Bridge gap

Problem: The bridge seam on Desplaines at the south end of the intersection is extremely wide and deep. While not part of Kinzie, this problem could be fixed in the same project.

Possible Solution: Without reconstructing the bridge seam, I’m not aware of what can be done.

One more idea

Install a bike box at the intersection at westbound Kinzie at the top of the hill.

Where thousands of bicyclists will probably start their journey on the Kinzie Street protected bike lane.

I took this photo to try to demonstrate the confusion of where to position one’s self at the edge of the intersection if you want to travel “straight” into Kinzie Street (with a slight left). Do you put yourself in the left turn lane, or just to the right of the left turn lane?

This is history in the making – for Chicago only, of course. (These cities already have protected bike lanes.) Keep your eyes peeled for subsequent construction.

Excerpt about the lane from Alderman Reilly’s newsletter

Construction of the Kinzie cycle track is proposed to begin next week, and is expected to be completed by Chicago’s Bike to Work Day on June 17th. The Kinzie cycle track will introduce features that have not been seen to date with Chicago bike lanes, including:

  • flexible posts (delineators) to separate the bike lane from motor vehicle traffic;
  • pavement markings through intersections to indicate cyclist travel;
  • special pavement markings and signage; and
  • parking shifted off curb to provide additional buffer between cyclists and traffic. [It would be nice to know

How far can a protected bike lane go in the 1st Ward

Now’s the time to start imagining a future Chicago that has a protected bike lane on the busiest and most crash-prone street for bicycling in Chicago. And 1st Ward Alderman, Joe Moreno, seems to have gotten the wheels turning.

This is what a cycle track or protected bike lane on Milwaukee Avenue between California Avenue and Division Street might look like; the whole stretch is in the 1st Ward. If I had the skills, I would photoshop in some bollards or Jersey barriers making it look similar to this lane in Brooklyn.

Actually, this is what it would look like. Thank you Nate Lynch for creating it. 

The overarching challenge of creating such a facility, which would make bicycling through a bit safer by eliminating most doorings, is dealing with Chicago Parking Meters, LLC (CPM). If you’ve been living out of the country or under a rock, it’s the company owned by a bank or two and leased Chicago’s on-street parking spaces and revenue collection system (the city still gets to collect the fines). CPM essentially owns the space. And if we want to do something with that space, we either have to buy it back through an annual fee or trade them equivalent performing (expectedly) spaces elsewhere that aren’t currently controlled by parking meters.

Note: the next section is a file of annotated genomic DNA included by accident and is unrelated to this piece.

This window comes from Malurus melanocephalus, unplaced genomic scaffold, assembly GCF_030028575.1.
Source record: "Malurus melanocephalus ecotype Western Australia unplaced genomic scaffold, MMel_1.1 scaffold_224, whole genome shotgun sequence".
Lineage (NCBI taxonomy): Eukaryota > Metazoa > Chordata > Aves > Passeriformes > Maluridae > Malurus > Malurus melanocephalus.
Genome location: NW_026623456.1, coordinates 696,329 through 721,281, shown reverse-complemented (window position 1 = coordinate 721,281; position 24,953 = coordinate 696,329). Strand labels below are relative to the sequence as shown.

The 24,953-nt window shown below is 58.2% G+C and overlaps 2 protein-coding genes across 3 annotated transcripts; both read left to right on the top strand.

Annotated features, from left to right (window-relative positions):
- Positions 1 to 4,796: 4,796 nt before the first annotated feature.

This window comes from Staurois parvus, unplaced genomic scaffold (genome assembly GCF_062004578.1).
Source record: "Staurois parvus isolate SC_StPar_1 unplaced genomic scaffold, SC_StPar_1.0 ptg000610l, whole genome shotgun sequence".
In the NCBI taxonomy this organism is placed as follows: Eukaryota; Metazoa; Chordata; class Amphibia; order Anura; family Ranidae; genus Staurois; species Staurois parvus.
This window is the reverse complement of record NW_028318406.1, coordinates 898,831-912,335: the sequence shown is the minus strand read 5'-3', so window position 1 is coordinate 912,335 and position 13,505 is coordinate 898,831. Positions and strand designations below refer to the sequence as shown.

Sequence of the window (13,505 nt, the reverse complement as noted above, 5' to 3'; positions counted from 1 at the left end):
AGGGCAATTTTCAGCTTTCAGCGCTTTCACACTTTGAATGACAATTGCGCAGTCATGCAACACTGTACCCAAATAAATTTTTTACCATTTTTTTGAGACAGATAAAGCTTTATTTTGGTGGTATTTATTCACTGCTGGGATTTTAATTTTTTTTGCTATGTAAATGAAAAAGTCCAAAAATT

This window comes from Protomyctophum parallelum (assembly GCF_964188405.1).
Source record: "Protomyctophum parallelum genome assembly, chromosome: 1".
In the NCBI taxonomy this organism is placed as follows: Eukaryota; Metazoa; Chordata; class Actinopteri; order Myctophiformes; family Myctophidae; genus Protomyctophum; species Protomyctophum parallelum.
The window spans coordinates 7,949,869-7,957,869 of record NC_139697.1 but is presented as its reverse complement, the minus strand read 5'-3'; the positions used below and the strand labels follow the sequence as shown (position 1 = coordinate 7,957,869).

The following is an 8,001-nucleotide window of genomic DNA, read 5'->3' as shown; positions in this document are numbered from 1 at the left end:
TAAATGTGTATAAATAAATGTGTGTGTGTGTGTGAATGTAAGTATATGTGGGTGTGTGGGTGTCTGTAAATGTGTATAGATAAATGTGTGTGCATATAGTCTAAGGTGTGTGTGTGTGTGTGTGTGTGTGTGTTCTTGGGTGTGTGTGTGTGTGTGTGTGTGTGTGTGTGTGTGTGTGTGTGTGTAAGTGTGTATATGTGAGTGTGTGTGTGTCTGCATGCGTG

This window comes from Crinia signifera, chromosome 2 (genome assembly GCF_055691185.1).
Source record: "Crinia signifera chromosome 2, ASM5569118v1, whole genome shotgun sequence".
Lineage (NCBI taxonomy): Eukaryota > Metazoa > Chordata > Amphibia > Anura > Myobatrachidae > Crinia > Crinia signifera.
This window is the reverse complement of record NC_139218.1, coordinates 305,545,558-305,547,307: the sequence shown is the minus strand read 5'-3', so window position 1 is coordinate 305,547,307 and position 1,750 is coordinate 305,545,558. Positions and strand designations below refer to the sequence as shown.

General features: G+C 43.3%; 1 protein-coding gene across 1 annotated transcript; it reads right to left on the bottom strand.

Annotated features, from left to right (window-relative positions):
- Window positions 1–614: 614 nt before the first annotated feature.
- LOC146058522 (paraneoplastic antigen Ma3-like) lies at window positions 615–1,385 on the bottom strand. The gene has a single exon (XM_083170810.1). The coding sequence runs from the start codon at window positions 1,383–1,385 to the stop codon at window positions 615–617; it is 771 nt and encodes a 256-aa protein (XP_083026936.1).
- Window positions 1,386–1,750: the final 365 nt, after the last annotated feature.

When asked about this problem on April 20, 2011, at the Boiler Room in Logan Square, Alderman Moreno said, “Fuck, em.” John Greenfield has the full story:

“Six years ago Chicago was ahead of Seville in terms of biking,” says Moreno. “Now Seville has physically separated bike lanes and a bike-sharing system, and they’ve closed down their center city to cars. It’s so easy to bike there, everybody’s doing it: old people on adult tricycles, young men in suits and women in heels.”

“What I meant was, this is 2011. I’ve talked to Rahm Emanuel and he’s on board with moving forward in a bold direction, so I’m not going to stop,” Moreno told [John]. The alderman says he might be willing to swap LAZ’s lost parking spaces for a high-density garage on Milwaukee. “I say to them, if you want to be part of the solution, great. If not, feel free to sue the city.”

Please send your support to Alderman Moreno.

As a first location for a protected bike lane under Mayor Rahm Emanuel’s 100 days plan, I don’t support choosing Milwaukee. It will take too long to get paint and bollards on the ground here while Grand, Clybourn, or Blue Island Avenues pose fewer barriers.

Is this the sign of things to come for the CTA?

The Mayor of Chicago has considerable influence over the Chicago Transit Authority. Mayor-elect Rahm Emanuel let Chicagoans know on Tuesday, April 19, 2011, partially how he intends to wield that influence. This post is a look into the recent announcements regarding transit in Chicago.

1. Forrest Claypool “appointed” as CTA president*

During the press conference, Rahm had some choice words and expended a little of his still-growing political capital: